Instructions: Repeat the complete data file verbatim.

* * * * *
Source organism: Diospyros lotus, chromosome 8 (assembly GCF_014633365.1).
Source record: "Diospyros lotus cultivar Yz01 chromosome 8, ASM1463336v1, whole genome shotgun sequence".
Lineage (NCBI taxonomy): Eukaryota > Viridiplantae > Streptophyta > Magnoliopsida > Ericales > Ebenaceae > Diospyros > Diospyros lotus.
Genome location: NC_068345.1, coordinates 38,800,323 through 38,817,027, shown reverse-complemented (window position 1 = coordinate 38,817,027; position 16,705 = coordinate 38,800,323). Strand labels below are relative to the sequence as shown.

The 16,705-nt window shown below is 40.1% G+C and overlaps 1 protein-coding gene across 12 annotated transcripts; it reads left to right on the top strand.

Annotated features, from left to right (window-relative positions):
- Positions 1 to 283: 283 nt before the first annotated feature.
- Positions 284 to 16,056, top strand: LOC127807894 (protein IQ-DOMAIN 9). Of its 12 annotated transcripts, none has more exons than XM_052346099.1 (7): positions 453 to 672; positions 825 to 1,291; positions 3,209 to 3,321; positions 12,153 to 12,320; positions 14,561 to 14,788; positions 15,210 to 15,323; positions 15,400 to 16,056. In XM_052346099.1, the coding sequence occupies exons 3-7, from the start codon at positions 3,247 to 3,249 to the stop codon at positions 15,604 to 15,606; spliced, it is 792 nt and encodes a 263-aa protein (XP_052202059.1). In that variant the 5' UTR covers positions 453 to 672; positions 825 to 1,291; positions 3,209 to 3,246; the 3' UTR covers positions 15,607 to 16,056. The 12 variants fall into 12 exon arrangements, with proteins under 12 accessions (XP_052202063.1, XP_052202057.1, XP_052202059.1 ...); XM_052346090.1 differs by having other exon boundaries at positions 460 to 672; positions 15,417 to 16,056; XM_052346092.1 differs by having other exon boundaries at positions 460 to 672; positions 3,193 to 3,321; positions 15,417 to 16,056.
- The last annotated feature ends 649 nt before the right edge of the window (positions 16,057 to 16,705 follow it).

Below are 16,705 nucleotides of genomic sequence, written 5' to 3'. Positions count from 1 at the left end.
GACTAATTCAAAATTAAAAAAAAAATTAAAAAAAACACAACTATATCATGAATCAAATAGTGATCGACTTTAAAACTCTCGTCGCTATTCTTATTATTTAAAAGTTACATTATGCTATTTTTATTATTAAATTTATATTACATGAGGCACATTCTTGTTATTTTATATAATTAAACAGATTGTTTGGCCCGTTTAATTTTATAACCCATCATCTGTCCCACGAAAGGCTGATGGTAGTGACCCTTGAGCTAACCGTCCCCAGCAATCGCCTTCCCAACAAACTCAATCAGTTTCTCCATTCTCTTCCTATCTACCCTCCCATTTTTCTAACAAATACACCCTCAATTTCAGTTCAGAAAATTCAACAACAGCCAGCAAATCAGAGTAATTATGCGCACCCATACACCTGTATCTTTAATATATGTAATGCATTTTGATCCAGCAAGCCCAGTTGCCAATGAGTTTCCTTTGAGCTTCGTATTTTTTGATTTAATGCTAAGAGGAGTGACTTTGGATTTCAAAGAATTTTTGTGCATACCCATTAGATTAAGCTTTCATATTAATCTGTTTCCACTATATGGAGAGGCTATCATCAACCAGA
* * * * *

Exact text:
Source organism: Diospyros lotus, chromosome 8 (assembly GCF_014633365.1).
Source record: "Diospyros lotus cultivar Yz01 chromosome 8, ASM1463336v1, whole genome shotgun sequence".
Lineage (NCBI taxonomy): Eukaryota > Viridiplantae > Streptophyta > Magnoliopsida > Ericales > Ebenaceae > Diospyros > Diospyros lotus.
Genome location: NC_068345.1, coordinates 38,800,323 through 38,817,027, shown reverse-complemented (window position 1 = coordinate 38,817,027; position 16,705 = coordinate 38,800,323). Strand labels below are relative to the sequence as shown.

The 16,705-nt window shown below is 40.1% G+C and overlaps 1 protein-coding gene across 12 annotated transcripts; it reads left to right on the top strand.

Annotated features, from left to right (window-relative positions):
- Positions 1 to 283: 283 nt before the first annotated feature.
- Positions 284 to 16,056, top strand: LOC127807894 (protein IQ-DOMAIN 9). Of its 12 annotated transcripts, none has more exons than XM_052346099.1 (7): positions 453 to 672; positions 825 to 1,291; positions 3,209 to 3,321; positions 12,153 to 12,320; positions 14,561 to 14,788; positions 15,210 to 15,323; positions 15,400 to 16,056. In XM_052346099.1, the coding sequence occupies exons 3-7, from the start codon at positions 3,247 to 3,249 to the stop codon at positions 15,604 to 15,606; spliced, it is 792 nt and encodes a 263-aa protein (XP_052202059.1). In that variant the 5' UTR covers positions 453 to 672; positions 825 to 1,291; positions 3,209 to 3,246; the 3' UTR covers positions 15,607 to 16,056. The 12 variants fall into 12 exon arrangements, with proteins under 12 accessions (XP_052202063.1, XP_052202057.1, XP_052202059.1 ...); XM_052346090.1 differs by having other exon boundaries at positions 460 to 672; positions 15,417 to 16,056; XM_052346092.1 differs by having other exon boundaries at positions 460 to 672; positions 3,193 to 3,321; positions 15,417 to 16,056.
- The last annotated feature ends 649 nt before the right edge of the window (positions 16,057 to 16,705 follow it).

Below are 16,705 nucleotides of genomic sequence, written 5' to 3'. Positions count from 1 at the left end.
GACTAATTCAAAATTAAAAAAAAAATTAAAAAAAACACAACTATATCATGAATCAAATAGTGATCGACTTTAAAACTCTCGTCGCTATTCTTATTATTTAAAAGTTACATTATGCTATTTTTATTATTAAATTTATATTACATGAGGCACATTCTTGTTATTTTATATAATTAAACAGATTGTTTGGCCCGTTTAATTTTATAACCCATCATCTGTCCCACGAAAGGCTGATGGTAGTGACCCTTGAGCTAACCGTCCCCAGCAATCGCCTTCCCAACAAACTCAATCAGTTTCTCCATTCTCTTCCTATCTACCCTCCCATTTTTCTAACAAATACACCCTCAATTTCAGTTCAGAAAATTCAACAACAGCCAGCAAATCAGAGTAATTATGCGCACCCATACACCTGTATCTTTAATATATGTAATGCATTTTGATCCAGCAAGCCCAGTTGCCAATGAGTTTCCTTTGAGCTTCGTATTTTTTGATTTAATGCTAAGAGGAGTGACTTTGGATTTCAAAGAATTTTTGTGCATACCCATTAGATTAAGCTTTCATATTAATCTGTTTCCACTATATGGAGAGGCTATCATCAACCAGA